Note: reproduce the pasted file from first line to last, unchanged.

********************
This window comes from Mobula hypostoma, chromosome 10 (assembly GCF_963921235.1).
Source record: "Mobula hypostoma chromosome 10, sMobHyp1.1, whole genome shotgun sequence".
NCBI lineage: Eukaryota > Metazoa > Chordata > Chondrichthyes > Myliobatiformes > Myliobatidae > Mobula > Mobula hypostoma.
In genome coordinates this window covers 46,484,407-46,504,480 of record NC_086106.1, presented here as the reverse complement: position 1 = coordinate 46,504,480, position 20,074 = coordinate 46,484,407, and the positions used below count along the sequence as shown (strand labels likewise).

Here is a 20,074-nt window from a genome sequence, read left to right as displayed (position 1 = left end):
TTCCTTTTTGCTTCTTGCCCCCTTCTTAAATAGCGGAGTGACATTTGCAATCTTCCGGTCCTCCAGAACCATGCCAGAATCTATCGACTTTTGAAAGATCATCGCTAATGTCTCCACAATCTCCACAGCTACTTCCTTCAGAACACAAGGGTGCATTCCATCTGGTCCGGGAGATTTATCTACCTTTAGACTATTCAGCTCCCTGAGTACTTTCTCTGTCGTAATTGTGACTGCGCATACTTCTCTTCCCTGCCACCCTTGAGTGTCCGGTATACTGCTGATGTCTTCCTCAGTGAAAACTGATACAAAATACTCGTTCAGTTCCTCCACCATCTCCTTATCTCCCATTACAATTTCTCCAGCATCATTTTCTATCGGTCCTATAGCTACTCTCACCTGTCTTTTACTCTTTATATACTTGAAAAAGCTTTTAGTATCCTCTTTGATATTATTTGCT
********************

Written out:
This window comes from Mobula hypostoma, chromosome 10 (assembly GCF_963921235.1).
Source record: "Mobula hypostoma chromosome 10, sMobHyp1.1, whole genome shotgun sequence".
NCBI lineage: Eukaryota > Metazoa > Chordata > Chondrichthyes > Myliobatiformes > Myliobatidae > Mobula > Mobula hypostoma.
In genome coordinates this window covers 46,484,407-46,504,480 of record NC_086106.1, presented here as the reverse complement: position 1 = coordinate 46,504,480, position 20,074 = coordinate 46,484,407, and the positions used below count along the sequence as shown (strand labels likewise).

Here is a 20,074-nt window from a genome sequence, read left to right as displayed (position 1 = left end):
TTCCTTTTTGCTTCTTGCCCCCTTCTTAAATAGCGGAGTGACATTTGCAATCTTCCGGTCCTCCAGAACCATGCCAGAATCTATCGACTTTTGAAAGATCATCGCTAATGTCTCCACAATCTCCACAGCTACTTCCTTCAGAACACAAGGGTGCATTCCATCTGGTCCGGGAGATTTATCTACCTTTAGACTATTCAGCTCCCTGAGTACTTTCTCTGTCGTAATTGTGACTGCGCATACTTCTCTTCCCTGCCACCCTTGAGTGTCCGGTATACTGCTGATGTCTTCCTCAGTGAAAACTGATACAAAATACTCGTTCAGTTCCTCCACCATCTCCTTATCTCCCATTACAATTTCTCCAGCATCATTTTCTATCGGTCCTATAGCTACTCTCACCTGTCTTTTACTCTTTATATACTTGAAAAAGCTTTTAGTATCCTCTTTGATATTATTTGCT